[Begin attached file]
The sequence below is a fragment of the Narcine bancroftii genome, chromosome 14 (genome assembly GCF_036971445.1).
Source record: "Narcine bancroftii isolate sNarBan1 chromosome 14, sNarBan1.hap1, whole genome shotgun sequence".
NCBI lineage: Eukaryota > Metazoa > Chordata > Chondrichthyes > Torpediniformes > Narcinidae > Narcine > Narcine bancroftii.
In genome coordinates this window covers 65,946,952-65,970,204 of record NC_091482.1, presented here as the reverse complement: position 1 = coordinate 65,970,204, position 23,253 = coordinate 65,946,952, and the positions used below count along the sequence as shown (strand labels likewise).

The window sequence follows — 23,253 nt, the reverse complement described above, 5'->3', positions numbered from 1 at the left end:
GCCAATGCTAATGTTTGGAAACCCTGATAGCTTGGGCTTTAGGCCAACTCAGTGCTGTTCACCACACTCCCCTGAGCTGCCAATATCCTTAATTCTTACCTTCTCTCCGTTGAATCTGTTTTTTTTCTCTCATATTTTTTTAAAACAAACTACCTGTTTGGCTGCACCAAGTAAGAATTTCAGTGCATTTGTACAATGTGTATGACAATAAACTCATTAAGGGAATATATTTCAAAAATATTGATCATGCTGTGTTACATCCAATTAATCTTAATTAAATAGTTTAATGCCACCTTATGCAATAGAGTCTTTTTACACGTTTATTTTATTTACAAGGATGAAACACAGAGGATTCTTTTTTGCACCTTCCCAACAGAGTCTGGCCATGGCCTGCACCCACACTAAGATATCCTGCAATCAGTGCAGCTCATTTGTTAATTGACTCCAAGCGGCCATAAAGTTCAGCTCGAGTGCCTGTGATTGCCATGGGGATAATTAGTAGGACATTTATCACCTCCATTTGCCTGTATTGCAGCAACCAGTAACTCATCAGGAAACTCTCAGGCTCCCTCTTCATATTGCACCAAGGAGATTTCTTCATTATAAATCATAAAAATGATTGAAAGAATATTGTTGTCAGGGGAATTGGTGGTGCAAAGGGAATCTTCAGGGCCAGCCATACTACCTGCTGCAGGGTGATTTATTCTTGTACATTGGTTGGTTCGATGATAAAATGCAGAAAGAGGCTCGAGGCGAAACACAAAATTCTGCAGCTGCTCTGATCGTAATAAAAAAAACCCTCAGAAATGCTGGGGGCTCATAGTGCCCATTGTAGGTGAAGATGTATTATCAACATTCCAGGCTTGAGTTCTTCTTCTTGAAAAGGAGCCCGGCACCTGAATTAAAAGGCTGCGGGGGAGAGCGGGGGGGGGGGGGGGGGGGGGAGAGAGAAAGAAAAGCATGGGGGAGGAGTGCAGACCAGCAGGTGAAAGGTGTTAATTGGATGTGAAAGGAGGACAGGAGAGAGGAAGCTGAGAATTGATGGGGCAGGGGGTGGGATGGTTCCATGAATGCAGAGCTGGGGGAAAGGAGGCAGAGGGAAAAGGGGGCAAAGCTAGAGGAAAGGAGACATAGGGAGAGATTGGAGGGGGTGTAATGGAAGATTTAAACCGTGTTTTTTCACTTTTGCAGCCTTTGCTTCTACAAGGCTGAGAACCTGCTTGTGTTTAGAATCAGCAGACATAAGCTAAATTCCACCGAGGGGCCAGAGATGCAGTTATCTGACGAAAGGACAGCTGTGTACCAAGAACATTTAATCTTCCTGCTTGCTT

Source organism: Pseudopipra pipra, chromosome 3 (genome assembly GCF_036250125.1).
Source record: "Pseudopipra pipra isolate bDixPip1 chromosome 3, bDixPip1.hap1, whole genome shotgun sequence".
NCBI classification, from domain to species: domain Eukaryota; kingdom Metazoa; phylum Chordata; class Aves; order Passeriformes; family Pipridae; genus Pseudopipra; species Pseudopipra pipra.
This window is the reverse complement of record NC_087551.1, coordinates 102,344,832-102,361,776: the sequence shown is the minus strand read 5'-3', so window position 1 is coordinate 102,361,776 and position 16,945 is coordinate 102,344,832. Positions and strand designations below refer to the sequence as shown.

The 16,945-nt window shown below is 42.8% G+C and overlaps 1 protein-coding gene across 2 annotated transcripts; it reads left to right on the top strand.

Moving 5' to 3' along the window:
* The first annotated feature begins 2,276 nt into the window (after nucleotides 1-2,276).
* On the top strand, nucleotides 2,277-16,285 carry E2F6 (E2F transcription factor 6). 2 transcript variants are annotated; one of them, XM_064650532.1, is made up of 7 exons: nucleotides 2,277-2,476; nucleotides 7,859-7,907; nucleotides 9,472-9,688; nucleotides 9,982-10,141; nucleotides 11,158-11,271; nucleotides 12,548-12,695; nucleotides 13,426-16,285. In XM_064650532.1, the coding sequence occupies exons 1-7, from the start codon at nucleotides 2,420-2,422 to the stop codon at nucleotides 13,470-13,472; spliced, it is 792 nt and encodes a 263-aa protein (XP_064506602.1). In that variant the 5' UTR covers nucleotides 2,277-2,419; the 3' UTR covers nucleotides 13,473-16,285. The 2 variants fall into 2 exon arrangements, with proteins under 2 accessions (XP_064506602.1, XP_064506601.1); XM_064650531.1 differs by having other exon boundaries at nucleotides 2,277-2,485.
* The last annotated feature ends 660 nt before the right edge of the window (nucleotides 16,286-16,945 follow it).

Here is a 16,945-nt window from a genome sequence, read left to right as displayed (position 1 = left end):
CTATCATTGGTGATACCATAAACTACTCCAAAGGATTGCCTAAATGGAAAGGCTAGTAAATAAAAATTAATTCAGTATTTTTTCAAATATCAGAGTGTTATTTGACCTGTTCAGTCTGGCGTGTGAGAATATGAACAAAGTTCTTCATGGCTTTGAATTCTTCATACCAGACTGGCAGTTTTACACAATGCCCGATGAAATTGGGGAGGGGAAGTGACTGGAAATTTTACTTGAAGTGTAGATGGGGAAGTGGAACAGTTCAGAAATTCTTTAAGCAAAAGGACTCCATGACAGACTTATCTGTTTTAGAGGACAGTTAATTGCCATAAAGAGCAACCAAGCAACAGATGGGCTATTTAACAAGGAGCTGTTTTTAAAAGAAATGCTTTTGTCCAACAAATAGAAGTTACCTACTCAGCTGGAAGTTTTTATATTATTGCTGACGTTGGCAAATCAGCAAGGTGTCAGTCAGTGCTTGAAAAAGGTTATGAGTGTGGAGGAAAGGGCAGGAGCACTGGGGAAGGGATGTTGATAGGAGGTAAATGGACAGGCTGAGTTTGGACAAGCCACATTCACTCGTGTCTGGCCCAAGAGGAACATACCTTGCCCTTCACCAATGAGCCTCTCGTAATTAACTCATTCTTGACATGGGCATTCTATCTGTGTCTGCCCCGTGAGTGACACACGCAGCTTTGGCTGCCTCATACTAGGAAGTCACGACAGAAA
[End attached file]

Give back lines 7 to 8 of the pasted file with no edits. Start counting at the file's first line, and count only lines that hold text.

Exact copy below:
Source organism: Pseudopipra pipra, chromosome 3 (genome assembly GCF_036250125.1).
Source record: "Pseudopipra pipra isolate bDixPip1 chromosome 3, bDixPip1.hap1, whole genome shotgun sequence".